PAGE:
Americans feverishly stocked up on hand sanitizer in the early days of the coronavirus pandemic, snapping up every bottle they could find and leaving shelves bare for months. Finding a bottle of Purell was like striking gold.
Well, the gold rush has ended.
Many retailers and manufacturers are now facing a surplus of hand sanitizer, so much so that they’re using discounts and giveaways to get rid of the stuff – especially off-brand products that flooded the market in the months after the pandemic began.
Meanwhile, imports of hand sanitizer, which surged last summer as industry newcomers scrambled to meet demand, have plummeted. And distilleries that had suddenly entered the hand sanitizer business have pulled back.
To be sure, demand remains elevated over pre-pandemic levels, and brand names like Purell are still performing well.
But many Americans now have more than enough hand sanitizer in the cupboards at home. Demand may also have trailed off amid an increasing recognition that COVID-19 is typically transmitted from person to person through the air, not on surfaces.
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U.S. hand sanitizer sales rose more than 620% in 2020, totaling about $1.45 billion, according to research firm NielsenIQ. But sales have fallen for several consecutive months since last year’s peak.
In January, hand sanitizer sales fell 38% compared with December.
In February, they fell 23% compared with January.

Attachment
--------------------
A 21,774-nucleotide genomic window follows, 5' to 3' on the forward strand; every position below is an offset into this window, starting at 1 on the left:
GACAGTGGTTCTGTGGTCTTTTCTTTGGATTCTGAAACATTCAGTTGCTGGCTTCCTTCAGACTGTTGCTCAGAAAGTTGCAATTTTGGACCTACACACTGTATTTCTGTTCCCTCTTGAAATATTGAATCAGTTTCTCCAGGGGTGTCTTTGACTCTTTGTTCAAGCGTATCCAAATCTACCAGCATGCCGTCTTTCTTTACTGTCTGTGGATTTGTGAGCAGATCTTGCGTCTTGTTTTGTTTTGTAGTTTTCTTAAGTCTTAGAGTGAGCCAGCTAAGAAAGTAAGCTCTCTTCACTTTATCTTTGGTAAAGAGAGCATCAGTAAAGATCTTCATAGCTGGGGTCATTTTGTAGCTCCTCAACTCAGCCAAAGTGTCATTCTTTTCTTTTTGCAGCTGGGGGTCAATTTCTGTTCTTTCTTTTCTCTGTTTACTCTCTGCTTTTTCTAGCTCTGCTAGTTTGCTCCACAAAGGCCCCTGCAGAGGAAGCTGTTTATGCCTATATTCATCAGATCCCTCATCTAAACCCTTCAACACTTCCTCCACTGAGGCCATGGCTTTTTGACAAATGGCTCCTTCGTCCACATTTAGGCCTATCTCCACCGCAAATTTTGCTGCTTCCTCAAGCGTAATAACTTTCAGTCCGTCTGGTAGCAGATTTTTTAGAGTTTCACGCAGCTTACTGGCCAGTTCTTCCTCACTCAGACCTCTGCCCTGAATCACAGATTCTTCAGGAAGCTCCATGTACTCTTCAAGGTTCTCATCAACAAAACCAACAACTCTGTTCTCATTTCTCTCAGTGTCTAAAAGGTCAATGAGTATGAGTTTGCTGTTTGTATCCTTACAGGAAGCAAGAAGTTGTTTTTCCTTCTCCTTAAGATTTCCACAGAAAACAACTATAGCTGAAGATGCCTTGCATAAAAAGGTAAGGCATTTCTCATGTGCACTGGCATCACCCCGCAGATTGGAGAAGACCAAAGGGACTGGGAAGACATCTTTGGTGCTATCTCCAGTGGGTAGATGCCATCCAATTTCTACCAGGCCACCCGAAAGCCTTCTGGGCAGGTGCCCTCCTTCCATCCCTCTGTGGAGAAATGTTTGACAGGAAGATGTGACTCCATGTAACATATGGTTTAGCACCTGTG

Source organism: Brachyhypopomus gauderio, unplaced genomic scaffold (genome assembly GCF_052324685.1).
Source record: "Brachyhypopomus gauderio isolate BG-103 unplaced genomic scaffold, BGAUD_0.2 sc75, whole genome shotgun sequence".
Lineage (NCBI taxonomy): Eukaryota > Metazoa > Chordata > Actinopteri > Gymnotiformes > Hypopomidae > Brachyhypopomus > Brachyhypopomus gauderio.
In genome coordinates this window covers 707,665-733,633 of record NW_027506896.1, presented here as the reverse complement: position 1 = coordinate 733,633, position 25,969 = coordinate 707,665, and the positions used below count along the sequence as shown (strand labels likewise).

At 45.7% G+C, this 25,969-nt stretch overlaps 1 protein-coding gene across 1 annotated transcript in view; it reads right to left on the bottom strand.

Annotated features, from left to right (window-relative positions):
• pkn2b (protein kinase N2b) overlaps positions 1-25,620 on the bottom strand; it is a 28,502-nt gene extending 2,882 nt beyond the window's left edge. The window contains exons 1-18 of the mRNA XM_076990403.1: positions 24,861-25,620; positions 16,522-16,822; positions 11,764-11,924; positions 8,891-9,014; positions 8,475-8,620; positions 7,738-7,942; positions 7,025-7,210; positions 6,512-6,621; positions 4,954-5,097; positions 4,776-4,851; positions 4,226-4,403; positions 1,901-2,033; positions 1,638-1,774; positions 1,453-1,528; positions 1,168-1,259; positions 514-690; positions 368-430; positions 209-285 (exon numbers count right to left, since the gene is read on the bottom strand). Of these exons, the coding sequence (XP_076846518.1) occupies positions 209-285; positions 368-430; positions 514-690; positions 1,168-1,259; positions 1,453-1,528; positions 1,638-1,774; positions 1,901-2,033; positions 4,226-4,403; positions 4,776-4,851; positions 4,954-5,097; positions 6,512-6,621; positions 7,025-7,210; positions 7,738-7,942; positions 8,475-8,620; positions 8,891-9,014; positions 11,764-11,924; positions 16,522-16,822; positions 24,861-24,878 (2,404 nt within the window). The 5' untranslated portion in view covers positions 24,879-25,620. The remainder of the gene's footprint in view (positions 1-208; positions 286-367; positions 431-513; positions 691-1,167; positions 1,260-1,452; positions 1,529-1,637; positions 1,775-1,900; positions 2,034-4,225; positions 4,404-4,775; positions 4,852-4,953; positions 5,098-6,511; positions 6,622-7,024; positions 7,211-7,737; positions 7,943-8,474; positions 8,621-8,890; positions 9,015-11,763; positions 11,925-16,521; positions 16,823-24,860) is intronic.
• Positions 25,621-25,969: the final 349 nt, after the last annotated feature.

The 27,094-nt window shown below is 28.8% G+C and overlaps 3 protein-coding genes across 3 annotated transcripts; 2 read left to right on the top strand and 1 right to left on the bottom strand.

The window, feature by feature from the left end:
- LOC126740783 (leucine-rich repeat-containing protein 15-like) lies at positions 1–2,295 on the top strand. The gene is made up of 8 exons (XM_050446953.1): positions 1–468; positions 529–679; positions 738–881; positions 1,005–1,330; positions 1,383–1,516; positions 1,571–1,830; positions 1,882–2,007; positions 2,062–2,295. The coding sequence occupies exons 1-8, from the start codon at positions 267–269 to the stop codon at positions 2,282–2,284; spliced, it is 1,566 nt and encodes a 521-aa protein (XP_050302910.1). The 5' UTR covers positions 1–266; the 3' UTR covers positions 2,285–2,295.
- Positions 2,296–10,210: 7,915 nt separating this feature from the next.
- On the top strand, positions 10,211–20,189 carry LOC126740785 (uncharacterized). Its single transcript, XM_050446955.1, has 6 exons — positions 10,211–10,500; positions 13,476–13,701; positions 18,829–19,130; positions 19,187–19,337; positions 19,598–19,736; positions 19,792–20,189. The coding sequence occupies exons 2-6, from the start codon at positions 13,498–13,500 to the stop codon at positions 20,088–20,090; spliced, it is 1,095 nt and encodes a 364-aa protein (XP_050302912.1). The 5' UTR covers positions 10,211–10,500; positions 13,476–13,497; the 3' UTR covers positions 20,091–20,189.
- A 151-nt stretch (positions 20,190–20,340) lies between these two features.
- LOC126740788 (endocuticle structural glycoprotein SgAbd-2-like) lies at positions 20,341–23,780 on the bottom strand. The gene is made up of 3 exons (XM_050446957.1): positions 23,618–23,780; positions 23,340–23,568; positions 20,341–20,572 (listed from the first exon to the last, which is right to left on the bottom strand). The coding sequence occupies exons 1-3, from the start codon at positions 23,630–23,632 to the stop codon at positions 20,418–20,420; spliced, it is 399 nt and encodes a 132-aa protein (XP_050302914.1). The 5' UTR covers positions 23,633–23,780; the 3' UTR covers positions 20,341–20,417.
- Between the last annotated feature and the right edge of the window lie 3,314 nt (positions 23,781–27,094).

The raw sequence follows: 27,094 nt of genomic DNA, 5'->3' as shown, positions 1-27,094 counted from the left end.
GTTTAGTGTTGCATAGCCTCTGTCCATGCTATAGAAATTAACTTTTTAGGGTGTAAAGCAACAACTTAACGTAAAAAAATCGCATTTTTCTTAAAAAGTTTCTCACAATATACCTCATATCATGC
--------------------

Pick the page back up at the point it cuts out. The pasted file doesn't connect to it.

And in March, they fell 3% compared with February.
For companies like MGP Ingredients, a publicly traded distillery that increased production of alcohol for use in hand sanitizer products in 2020, the boom has faded.
“If you notice in the stores now, there’s an abundance of hand sanitizer,” MGP Ingredients CEO David Colo said in a Feb. 25 conference call.
So much sanitizer at stores
At the nation’s largest retailers, the shelves are well stocked with hand sanitizer these days. Too well stocked in some cases.
Drugstore chain CVS, which has nearly 10,000 locations, has donated excess hand sanitizer to community groups and provided discounts to customers, including through its ExtraCare Rewards loyalty program.
“Indeed, 2020 brought unprecedented consumer demand for a number of items including hand sanitizer, and we took the necessary steps to meet and exceed those demand levels,” CVS spokesman Matt Blanchette said in an email. “Current demand is still higher than pre-pandemic, but has decreased since its height, creating some surplus.”
Walmart has donated 1.3 million cases of hand sanitizer to a network of more than 350 nonprofits, schools and governmental organizations, including the Federal Emergency Management Agency.
“In addition, in many locations we are providing a free bottle of hand sanitizer to customers receiving the COVID-19 vaccine in our pharmacies,” Walmart spokesperson Tricia Moriarty said in an email.
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Deals are out there for shoppers, too.
Amazon is selling 12-packs of 8-ounce bottles of Germ-X for $15.95, Target has a buy-one-get-one-free deal on Suave hand sanitizers, and Walgreens is offering a BOGO free deal for an Honest hand sanitizer spray.
In addition to distilleries, other companies that pivoted their facilities to make hand sanitizer have also been making donations of excess supplies.
At one point in the early stages of the pandemic, Pompano Beach, Florida-based beauty products maker Kira Labs was partnering with another supplier to deliver a full truckload a day, or 16 million ounces, of its antimicrobial hand wash to health care workers treating COVID-19 patients at New York City’s Javits Center field hospital.